Monday, March 12, 2012

The Grinding Euro Crisis

There are two 'Bill and Ted' movies, and I forget which one contains this scene. For some reason, Bill and Ted are being sent to hell, and they are both falling into endless darkness. At the start of the scene, they are both screaming with fear. However, as they just continue falling and falling, they pause their screaming, start again, then stop.

This scene made me think of the European economic crisis. Bill and Ted (correctly) suspect that they will eventually hit the bottom, but they can only scream for so long. It is becoming like this with the crisis in the EU. In particular, we have the latest stage in the relentless fall of the Greek economy. Perhaps one of the most absurd elements of the Greek default was all of the technical gobbledygook about whether the default was in fact a default. As it is, there is still no end in sight for the problems of the Greek economy:

Greece implemented the biggest debt writedown in history on Monday, swapping the bulk of its privately-held bonds with new ones worth less than half their original value.

Although the exchange will keep Greece solvent and at the receiving end of billions in international rescue loans, markets were underwhelmed amid fears that the country's debt load still remains far too heavy.
A Finance Ministry statement said bonds issued under Greek law with a total face value of €177.2 billion ($232.5 billion) were exchanged. A smaller batch worth €28.5 billion, issued under foreign law or by state enterprises, will be swapped in coming weeks.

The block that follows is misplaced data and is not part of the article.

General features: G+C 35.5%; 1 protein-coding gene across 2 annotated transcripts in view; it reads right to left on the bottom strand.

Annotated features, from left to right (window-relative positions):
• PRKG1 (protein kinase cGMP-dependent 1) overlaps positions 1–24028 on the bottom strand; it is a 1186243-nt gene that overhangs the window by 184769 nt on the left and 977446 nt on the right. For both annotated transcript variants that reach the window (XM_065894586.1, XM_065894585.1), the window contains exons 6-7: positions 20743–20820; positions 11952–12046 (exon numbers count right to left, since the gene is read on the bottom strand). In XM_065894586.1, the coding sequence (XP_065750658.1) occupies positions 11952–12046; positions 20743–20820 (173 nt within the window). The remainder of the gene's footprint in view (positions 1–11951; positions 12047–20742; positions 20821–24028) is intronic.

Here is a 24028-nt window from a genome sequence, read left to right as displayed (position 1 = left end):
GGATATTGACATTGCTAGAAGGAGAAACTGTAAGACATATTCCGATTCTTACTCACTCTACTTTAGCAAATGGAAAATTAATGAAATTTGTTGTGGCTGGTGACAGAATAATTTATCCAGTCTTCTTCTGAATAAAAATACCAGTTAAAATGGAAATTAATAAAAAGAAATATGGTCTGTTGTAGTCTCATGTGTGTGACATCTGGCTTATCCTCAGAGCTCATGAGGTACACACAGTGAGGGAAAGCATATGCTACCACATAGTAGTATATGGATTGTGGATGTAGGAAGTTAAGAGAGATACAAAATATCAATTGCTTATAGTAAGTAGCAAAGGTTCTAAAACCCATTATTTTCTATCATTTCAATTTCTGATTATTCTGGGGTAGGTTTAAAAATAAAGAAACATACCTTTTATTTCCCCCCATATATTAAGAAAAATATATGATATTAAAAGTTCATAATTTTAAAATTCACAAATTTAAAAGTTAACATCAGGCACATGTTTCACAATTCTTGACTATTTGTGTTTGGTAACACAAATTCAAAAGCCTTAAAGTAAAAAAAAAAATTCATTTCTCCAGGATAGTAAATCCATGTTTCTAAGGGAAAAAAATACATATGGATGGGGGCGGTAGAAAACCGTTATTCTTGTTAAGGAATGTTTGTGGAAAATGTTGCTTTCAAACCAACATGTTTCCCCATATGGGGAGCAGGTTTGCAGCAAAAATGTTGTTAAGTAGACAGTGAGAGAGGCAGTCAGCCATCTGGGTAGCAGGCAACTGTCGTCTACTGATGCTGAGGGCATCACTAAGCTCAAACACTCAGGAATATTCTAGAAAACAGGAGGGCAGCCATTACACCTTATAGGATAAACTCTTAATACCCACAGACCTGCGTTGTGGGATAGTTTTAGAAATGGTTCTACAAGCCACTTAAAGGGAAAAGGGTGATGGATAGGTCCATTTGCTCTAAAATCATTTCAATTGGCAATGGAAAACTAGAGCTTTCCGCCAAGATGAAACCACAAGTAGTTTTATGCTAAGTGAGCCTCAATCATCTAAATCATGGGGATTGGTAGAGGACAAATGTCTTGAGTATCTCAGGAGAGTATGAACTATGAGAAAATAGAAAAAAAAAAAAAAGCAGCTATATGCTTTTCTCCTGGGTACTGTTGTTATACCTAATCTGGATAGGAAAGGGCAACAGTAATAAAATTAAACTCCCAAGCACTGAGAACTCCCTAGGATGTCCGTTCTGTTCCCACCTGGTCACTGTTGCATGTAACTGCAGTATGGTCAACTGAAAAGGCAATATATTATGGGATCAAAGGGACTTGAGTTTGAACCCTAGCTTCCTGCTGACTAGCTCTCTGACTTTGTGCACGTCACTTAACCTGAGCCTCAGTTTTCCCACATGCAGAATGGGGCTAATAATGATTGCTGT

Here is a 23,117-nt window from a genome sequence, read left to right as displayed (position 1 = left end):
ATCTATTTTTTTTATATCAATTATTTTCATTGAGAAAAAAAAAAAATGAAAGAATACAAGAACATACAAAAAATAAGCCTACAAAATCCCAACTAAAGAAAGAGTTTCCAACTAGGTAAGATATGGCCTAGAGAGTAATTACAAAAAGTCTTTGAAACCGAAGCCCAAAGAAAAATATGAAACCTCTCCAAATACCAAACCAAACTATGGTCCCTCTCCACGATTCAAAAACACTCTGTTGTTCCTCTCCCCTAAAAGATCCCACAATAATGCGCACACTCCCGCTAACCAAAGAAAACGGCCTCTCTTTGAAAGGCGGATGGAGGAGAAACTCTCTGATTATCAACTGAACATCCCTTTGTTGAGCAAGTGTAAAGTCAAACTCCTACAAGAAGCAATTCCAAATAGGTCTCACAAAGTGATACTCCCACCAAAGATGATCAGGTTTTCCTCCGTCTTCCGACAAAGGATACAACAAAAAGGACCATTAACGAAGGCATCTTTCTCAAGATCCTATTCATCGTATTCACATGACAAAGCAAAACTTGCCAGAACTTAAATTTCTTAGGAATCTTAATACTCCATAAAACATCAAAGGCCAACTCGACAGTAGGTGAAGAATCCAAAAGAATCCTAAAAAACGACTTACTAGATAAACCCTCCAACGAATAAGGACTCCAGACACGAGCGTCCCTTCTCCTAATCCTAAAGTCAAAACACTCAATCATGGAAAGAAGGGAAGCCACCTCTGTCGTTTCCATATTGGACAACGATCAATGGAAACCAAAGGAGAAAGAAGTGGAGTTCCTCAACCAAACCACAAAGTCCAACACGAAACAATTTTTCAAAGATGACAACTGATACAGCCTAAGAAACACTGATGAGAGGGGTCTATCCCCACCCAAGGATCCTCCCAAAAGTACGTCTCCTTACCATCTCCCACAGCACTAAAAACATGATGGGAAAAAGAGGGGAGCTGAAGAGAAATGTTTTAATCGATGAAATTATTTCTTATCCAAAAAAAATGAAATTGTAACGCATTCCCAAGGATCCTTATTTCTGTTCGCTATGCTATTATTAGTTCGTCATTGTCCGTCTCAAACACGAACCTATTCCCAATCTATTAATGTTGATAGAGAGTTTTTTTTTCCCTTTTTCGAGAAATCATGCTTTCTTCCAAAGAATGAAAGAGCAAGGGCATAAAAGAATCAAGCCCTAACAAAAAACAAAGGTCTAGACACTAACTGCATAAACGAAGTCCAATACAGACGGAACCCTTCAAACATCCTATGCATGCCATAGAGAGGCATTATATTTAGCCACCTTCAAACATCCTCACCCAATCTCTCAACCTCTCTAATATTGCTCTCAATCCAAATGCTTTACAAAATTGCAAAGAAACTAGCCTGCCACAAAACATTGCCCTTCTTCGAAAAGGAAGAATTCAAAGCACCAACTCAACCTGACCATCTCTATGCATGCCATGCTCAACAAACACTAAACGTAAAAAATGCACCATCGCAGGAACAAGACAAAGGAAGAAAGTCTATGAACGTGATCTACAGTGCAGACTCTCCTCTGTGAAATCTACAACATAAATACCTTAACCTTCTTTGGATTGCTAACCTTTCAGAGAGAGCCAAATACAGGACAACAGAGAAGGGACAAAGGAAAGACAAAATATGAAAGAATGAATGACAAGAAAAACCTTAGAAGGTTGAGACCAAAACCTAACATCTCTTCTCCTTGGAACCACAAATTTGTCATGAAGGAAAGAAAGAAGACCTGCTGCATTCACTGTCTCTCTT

The debt exchange opens the way for Greece's second international bailout, expected to be finalized this week by finance ministers from eurozone nations. It will also transfer the majority of the country's debt from private into public ownership — its eurozone partners and the International Monetary Fund.
It is tempting to quote the many other commentaries which assume that this is not even the beginning of the end of the troubles of Greece. However, the real impact of the default is greater than the ongoing problems of Greece. It strains the credibility of the EU as a whole; all of the emergency summits and action plans have simply not worked. Also, the default has established that private bond holders of EU sovereign debt are now relegated to a junior status, meaning that the risks for the private bond holders are now increased. In the meantime, the ongoing bailouts of banks by the European Central Bank marches relentlessly onwards:

The European Central Bank’s balance sheet surged to a record 3.02 trillion euros ($3.96 trillion) last week, 31 percent bigger than the German economy, after a second tranche of three-year loans.

Lending to euro-area banks jumped 310.7 billion euros to 1.13 trillion euros in the week ended March 2, the Frankfurt- based ECB said in a statement today. The balance sheet gained 330.6 billion euros in the week. It is now more than a third bigger than the U.S. Federal Reserve’s $2.9 trillion and eclipses the 2.3 trillion-euro gross domestic product of Germany (EUANDE), the world’s fourth largest economy.
And the assets being pledged to the ECB have been steadily declining in quality. As you would expect, this massive expansion of the balance sheet has not been without criticism.